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Subject:RE: PowerPoint advice From:SIANNON -at- VISUS -dot- JNJ -dot- com To:"TECHWR-L" <techwr-l -at- lists -dot- raycomm -dot- com> Date:Tue, 27 May 2003 08:56:56 -0600
I've noticed something in practice that doesn't seem to have appeared in
this thread: The use of Powerpoint presentations as online presentations
(e.g., through an intranet), _in_lieu_ of a spoken presentation.
I'm not expressing an opinion here on the use and abuse of Powerpoint,
just making an observation in the hope of seeing whether anyone else has
noticed this practice, what they think of it, and how they believe it
would affect the usage guidelines expressed here so far.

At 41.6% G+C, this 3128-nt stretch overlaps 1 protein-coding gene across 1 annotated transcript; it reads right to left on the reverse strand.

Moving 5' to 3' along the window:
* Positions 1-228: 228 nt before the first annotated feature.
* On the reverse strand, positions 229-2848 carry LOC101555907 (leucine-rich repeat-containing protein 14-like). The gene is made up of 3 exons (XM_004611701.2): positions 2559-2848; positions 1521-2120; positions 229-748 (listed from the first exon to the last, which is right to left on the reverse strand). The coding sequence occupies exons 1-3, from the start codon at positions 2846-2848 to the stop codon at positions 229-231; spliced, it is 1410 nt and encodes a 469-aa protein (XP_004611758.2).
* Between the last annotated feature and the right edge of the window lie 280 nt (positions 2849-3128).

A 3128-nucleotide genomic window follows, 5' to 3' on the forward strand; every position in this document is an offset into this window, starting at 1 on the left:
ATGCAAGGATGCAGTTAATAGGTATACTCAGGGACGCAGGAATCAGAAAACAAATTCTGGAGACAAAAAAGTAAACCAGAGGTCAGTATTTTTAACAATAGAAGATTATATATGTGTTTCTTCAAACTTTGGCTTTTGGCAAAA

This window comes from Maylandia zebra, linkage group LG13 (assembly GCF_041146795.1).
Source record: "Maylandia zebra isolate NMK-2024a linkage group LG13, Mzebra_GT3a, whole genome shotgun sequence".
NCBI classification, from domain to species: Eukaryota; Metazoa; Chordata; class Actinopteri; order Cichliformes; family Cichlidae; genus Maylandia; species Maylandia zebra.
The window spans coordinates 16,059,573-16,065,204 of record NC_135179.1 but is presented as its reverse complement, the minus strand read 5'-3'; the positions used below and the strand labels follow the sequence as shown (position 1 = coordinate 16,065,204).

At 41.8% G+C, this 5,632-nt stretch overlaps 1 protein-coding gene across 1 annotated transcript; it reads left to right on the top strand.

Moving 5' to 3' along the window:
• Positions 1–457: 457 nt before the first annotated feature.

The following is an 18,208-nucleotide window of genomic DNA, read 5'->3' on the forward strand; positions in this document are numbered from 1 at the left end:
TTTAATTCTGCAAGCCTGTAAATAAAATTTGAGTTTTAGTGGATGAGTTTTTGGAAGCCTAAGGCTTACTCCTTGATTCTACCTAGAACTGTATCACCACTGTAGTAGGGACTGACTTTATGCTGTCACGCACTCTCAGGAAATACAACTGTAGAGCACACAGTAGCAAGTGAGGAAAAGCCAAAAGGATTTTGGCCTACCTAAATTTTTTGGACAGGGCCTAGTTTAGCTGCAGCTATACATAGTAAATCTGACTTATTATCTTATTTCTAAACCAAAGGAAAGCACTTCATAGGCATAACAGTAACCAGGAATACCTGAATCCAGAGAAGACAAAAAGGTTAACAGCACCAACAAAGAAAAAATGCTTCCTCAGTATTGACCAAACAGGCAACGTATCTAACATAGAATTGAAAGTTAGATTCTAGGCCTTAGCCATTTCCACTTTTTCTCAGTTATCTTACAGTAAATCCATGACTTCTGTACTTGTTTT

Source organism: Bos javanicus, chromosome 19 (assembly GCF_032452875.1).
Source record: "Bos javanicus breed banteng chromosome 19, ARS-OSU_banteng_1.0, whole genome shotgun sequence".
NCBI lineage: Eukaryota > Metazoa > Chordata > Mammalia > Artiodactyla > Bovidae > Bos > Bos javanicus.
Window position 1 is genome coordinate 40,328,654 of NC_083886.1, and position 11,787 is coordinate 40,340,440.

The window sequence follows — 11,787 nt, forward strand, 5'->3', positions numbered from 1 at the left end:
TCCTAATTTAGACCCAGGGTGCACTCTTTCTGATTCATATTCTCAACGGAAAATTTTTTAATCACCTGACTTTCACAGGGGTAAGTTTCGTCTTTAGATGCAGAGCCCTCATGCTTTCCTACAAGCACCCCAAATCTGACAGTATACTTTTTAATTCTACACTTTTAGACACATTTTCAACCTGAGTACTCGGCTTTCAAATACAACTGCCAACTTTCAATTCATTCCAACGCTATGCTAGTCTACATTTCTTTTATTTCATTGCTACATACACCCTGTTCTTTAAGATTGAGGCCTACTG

Over the years I've found that a significant number of business users
don't even know the Speaker's Notes exist, let alone how they are to be
used*. If these folks are just viewing a Powerpoint presentation via the
intranet, and are not writing one, is it reasonable to expect the users to
have the technical aptitude with the presentation medium to know to look
for speaker's notes?
---------(OK, so I'm being Devil's Advocate here)--------
* This is more common in older versions of Ppt, before it defaulted to a
tri-pane view on opening, but it still happens, esp. in the cases where
the Powerpoint files are packaged to default to the presentation, and not
show the application desktop.
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